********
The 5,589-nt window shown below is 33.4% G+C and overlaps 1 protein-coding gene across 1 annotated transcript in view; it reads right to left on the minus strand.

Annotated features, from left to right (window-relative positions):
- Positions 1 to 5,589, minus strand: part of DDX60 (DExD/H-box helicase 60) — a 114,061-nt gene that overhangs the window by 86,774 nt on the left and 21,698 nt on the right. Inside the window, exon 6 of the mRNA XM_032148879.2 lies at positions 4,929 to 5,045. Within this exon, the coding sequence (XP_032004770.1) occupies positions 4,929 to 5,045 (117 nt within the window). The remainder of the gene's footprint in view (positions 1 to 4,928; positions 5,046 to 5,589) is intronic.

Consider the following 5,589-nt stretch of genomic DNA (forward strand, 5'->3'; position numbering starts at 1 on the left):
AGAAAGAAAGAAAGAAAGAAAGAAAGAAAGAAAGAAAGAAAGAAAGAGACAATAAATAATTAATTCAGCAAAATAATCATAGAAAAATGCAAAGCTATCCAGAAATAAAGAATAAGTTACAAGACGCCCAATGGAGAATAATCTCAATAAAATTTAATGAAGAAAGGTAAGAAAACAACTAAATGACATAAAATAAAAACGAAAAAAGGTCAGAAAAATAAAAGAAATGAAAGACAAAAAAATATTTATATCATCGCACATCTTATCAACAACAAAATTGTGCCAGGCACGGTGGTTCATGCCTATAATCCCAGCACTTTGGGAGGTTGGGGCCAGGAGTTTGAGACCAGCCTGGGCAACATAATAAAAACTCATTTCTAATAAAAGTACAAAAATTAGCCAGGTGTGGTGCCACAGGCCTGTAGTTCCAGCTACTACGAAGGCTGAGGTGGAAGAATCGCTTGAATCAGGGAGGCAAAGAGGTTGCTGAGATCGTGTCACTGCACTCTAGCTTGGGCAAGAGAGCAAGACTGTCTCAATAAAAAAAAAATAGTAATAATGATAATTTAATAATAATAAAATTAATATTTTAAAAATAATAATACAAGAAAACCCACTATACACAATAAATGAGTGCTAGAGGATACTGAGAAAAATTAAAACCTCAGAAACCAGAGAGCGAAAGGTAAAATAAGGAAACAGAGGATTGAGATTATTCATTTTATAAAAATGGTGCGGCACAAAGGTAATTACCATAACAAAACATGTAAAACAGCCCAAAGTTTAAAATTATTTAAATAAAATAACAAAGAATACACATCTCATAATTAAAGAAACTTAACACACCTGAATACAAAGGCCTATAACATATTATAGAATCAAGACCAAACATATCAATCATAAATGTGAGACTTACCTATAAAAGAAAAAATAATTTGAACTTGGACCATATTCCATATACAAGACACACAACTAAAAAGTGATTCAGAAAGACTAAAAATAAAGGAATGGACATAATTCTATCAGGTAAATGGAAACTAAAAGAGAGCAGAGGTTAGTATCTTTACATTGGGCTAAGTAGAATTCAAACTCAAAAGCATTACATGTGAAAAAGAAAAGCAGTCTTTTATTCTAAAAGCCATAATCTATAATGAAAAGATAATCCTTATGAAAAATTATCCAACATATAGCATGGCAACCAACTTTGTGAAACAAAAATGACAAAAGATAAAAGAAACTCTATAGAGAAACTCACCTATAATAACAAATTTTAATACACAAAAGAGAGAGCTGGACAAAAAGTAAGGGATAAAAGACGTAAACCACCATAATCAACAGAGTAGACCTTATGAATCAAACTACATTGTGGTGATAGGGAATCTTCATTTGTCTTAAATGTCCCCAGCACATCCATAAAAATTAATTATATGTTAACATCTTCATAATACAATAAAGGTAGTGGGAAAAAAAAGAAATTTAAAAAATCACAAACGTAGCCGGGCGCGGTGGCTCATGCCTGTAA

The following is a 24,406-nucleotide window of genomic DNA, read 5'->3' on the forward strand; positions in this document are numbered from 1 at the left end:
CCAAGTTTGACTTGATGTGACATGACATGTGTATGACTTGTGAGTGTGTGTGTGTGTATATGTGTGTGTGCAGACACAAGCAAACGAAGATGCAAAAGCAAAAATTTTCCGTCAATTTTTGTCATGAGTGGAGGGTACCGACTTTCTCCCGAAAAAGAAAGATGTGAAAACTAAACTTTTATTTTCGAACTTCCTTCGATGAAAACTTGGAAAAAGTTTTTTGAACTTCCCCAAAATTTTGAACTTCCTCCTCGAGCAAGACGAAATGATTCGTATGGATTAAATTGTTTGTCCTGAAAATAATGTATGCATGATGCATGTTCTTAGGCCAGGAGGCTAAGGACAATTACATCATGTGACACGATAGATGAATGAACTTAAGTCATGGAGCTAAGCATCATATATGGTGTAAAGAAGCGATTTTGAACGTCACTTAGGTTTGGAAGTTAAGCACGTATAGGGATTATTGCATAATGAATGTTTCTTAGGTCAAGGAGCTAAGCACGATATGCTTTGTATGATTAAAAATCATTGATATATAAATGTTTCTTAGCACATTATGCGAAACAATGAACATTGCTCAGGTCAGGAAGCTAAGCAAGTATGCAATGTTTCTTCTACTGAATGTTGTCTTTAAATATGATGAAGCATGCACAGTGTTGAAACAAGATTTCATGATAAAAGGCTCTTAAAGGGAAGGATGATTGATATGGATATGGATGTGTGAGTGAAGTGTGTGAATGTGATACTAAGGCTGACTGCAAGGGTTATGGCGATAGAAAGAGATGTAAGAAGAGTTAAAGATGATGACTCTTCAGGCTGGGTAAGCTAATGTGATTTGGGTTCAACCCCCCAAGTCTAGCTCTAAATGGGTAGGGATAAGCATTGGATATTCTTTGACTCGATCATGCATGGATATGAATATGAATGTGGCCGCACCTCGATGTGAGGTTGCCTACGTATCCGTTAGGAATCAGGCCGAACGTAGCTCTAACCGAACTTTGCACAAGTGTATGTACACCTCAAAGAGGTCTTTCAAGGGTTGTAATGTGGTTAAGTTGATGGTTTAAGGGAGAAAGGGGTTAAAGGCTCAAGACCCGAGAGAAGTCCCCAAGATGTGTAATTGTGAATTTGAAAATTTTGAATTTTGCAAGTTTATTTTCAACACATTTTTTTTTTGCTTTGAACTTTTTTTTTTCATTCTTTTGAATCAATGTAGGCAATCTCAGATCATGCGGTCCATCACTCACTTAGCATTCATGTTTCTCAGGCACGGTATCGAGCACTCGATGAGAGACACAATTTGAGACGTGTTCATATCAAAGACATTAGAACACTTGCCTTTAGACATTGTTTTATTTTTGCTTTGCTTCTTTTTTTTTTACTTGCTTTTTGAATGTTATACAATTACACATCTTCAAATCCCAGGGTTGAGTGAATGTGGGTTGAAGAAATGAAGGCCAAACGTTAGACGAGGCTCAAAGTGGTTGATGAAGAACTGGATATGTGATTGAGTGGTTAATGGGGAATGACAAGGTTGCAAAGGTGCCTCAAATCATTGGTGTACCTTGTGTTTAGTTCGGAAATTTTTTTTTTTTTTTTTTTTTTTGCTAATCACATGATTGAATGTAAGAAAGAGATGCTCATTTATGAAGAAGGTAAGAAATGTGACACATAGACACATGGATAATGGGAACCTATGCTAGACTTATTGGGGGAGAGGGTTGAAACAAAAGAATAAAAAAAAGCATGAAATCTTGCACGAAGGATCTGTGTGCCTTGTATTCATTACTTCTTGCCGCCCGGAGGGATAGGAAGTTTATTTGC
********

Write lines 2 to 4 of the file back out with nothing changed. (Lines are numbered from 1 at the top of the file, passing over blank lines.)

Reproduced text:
Annotated features, from left to right (window-relative positions):
- Positions 1 to 5,589, minus strand: part of DDX60 (DExD/H-box helicase 60) — a 114,061-nt gene that overhangs the window by 86,774 nt on the left and 21,698 nt on the right. Inside the window, exon 6 of the mRNA XM_032148879.2 lies at positions 4,929 to 5,045. Within this exon, the coding sequence (XP_032004770.1) occupies positions 4,929 to 5,045 (117 nt within the window). The remainder of the gene's footprint in view (positions 1 to 4,928; positions 5,046 to 5,589) is intronic.

Consider the following 5,589-nt stretch of genomic DNA (forward strand, 5'->3'; position numbering starts at 1 on the left):